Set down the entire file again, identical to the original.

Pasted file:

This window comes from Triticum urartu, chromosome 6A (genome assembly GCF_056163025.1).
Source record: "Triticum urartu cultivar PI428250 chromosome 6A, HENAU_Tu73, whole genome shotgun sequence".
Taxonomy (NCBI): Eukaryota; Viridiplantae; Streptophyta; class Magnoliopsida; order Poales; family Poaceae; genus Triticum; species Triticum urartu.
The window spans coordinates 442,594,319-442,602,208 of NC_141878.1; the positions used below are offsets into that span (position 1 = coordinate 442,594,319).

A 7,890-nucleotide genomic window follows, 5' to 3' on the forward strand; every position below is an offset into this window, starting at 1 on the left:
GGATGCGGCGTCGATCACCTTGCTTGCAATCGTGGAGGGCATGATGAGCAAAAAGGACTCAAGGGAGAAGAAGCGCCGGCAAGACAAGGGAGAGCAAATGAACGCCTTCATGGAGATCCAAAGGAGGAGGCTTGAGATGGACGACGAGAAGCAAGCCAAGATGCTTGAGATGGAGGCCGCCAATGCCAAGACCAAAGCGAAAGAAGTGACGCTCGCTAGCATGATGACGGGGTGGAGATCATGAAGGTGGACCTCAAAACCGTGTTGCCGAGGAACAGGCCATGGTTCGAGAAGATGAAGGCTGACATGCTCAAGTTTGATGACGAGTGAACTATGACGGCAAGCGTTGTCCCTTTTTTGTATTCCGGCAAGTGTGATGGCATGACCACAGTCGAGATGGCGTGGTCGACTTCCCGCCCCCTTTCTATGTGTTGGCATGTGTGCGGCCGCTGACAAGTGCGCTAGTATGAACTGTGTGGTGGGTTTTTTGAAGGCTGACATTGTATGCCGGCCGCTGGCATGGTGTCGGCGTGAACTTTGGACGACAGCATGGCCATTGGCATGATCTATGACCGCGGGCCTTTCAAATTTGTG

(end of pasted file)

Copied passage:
This window comes from Triticum urartu, chromosome 6A (genome assembly GCF_056163025.1).
Source record: "Triticum urartu cultivar PI428250 chromosome 6A, HENAU_Tu73, whole genome shotgun sequence".
Taxonomy (NCBI): Eukaryota; Viridiplantae; Streptophyta; class Magnoliopsida; order Poales; family Poaceae; genus Triticum; species Triticum urartu.
The window spans coordinates 442,594,319-442,602,208 of NC_141878.1; the positions used below are offsets into that span (position 1 = coordinate 442,594,319).

A 7,890-nucleotide genomic window follows, 5' to 3' on the forward strand; every position below is an offset into this window, starting at 1 on the left:
GGATGCGGCGTCGATCACCTTGCTTGCAATCGTGGAGGGCATGATGAGCAAAAAGGACTCAAGGGAGAAGAAGCGCCGGCAAGACAAGGGAGAGCAAATGAACGCCTTCATGGAGATCCAAAGGAGGAGGCTTGAGATGGACGACGAGAAGCAAGCCAAGATGCTTGAGATGGAGGCCGCCAATGCCAAGACCAAAGCGAAAGAAGTGACGCTCGCTAGCATGATGACGGGGTGGAGATCATGAAGGTGGACCTCAAAACCGTGTTGCCGAGGAACAGGCCATGGTTCGAGAAGATGAAGGCTGACATGCTCAAGTTTGATGACGAGTGAACTATGACGGCAAGCGTTGTCCCTTTTTTGTATTCCGGCAAGTGTGATGGCATGACCACAGTCGAGATGGCGTGGTCGACTTCCCGCCCCCTTTCTATGTGTTGGCATGTGTGCGGCCGCTGACAAGTGCGCTAGTATGAACTGTGTGGTGGGTTTTTTGAAGGCTGACATTGTATGCCGGCCGCTGGCATGGTGTCGGCGTGAACTTTGGACGACAGCATGGCCATTGGCATGATCTATGACCGCGGGCCTTTCAAATTTGTG